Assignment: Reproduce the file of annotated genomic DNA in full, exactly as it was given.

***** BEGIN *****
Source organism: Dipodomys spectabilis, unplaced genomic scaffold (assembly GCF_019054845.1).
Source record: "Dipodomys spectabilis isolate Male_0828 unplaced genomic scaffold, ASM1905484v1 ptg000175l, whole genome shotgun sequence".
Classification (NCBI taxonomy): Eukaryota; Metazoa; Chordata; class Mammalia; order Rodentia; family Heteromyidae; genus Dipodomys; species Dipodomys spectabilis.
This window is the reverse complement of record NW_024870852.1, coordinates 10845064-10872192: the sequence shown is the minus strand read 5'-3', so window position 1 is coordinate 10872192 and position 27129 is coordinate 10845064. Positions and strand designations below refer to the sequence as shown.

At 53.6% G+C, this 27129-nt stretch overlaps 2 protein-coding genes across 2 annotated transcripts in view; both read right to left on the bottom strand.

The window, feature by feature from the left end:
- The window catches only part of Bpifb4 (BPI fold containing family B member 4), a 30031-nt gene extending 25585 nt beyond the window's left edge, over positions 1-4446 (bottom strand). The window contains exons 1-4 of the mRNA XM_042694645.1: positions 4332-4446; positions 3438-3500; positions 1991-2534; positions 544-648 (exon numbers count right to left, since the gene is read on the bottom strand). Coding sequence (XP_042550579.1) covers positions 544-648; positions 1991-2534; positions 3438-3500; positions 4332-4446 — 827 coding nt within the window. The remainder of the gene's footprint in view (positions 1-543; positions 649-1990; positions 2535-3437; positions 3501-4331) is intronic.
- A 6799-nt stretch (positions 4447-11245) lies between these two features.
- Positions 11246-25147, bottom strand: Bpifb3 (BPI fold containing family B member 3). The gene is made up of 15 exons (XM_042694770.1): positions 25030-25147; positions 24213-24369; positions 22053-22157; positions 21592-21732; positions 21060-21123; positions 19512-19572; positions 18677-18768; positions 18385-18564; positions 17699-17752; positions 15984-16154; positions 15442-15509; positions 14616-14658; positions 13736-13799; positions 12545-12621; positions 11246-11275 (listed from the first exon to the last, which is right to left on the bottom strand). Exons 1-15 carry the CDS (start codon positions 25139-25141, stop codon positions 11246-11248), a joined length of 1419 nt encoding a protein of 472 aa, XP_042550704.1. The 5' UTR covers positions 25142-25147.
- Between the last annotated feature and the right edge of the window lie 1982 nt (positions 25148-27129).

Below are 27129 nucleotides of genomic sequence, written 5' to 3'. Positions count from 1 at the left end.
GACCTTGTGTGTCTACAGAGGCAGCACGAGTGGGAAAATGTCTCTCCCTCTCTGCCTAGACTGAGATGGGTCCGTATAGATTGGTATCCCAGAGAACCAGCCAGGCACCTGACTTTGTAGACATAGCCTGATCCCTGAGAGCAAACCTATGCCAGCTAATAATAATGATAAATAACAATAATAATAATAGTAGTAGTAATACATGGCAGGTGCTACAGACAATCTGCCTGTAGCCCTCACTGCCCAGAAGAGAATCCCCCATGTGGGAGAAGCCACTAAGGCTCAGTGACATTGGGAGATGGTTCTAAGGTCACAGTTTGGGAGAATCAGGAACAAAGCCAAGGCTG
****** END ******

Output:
Source organism: Dipodomys spectabilis, unplaced genomic scaffold (assembly GCF_019054845.1).
Source record: "Dipodomys spectabilis isolate Male_0828 unplaced genomic scaffold, ASM1905484v1 ptg000175l, whole genome shotgun sequence".
Classification (NCBI taxonomy): Eukaryota; Metazoa; Chordata; class Mammalia; order Rodentia; family Heteromyidae; genus Dipodomys; species Dipodomys spectabilis.
This window is the reverse complement of record NW_024870852.1, coordinates 10845064-10872192: the sequence shown is the minus strand read 5'-3', so window position 1 is coordinate 10872192 and position 27129 is coordinate 10845064. Positions and strand designations below refer to the sequence as shown.

At 53.6% G+C, this 27129-nt stretch overlaps 2 protein-coding genes across 2 annotated transcripts in view; both read right to left on the bottom strand.

The window, feature by feature from the left end:
- The window catches only part of Bpifb4 (BPI fold containing family B member 4), a 30031-nt gene extending 25585 nt beyond the window's left edge, over positions 1-4446 (bottom strand). The window contains exons 1-4 of the mRNA XM_042694645.1: positions 4332-4446; positions 3438-3500; positions 1991-2534; positions 544-648 (exon numbers count right to left, since the gene is read on the bottom strand). Coding sequence (XP_042550579.1) covers positions 544-648; positions 1991-2534; positions 3438-3500; positions 4332-4446 — 827 coding nt within the window. The remainder of the gene's footprint in view (positions 1-543; positions 649-1990; positions 2535-3437; positions 3501-4331) is intronic.
- A 6799-nt stretch (positions 4447-11245) lies between these two features.
- Positions 11246-25147, bottom strand: Bpifb3 (BPI fold containing family B member 3). The gene is made up of 15 exons (XM_042694770.1): positions 25030-25147; positions 24213-24369; positions 22053-22157; positions 21592-21732; positions 21060-21123; positions 19512-19572; positions 18677-18768; positions 18385-18564; positions 17699-17752; positions 15984-16154; positions 15442-15509; positions 14616-14658; positions 13736-13799; positions 12545-12621; positions 11246-11275 (listed from the first exon to the last, which is right to left on the bottom strand). Exons 1-15 carry the CDS (start codon positions 25139-25141, stop codon positions 11246-11248), a joined length of 1419 nt encoding a protein of 472 aa, XP_042550704.1. The 5' UTR covers positions 25142-25147.
- Between the last annotated feature and the right edge of the window lie 1982 nt (positions 25148-27129).

Below are 27129 nucleotides of genomic sequence, written 5' to 3'. Positions count from 1 at the left end.
GACCTTGTGTGTCTACAGAGGCAGCACGAGTGGGAAAATGTCTCTCCCTCTCTGCCTAGACTGAGATGGGTCCGTATAGATTGGTATCCCAGAGAACCAGCCAGGCACCTGACTTTGTAGACATAGCCTGATCCCTGAGAGCAAACCTATGCCAGCTAATAATAATGATAAATAACAATAATAATAATAGTAGTAGTAATACATGGCAGGTGCTACAGACAATCTGCCTGTAGCCCTCACTGCCCAGAAGAGAATCCCCCATGTGGGAGAAGCCACTAAGGCTCAGTGACATTGGGAGATGGTTCTAAGGTCACAGTTTGGGAGAATCAGGAACAAAGCCAAGGCTG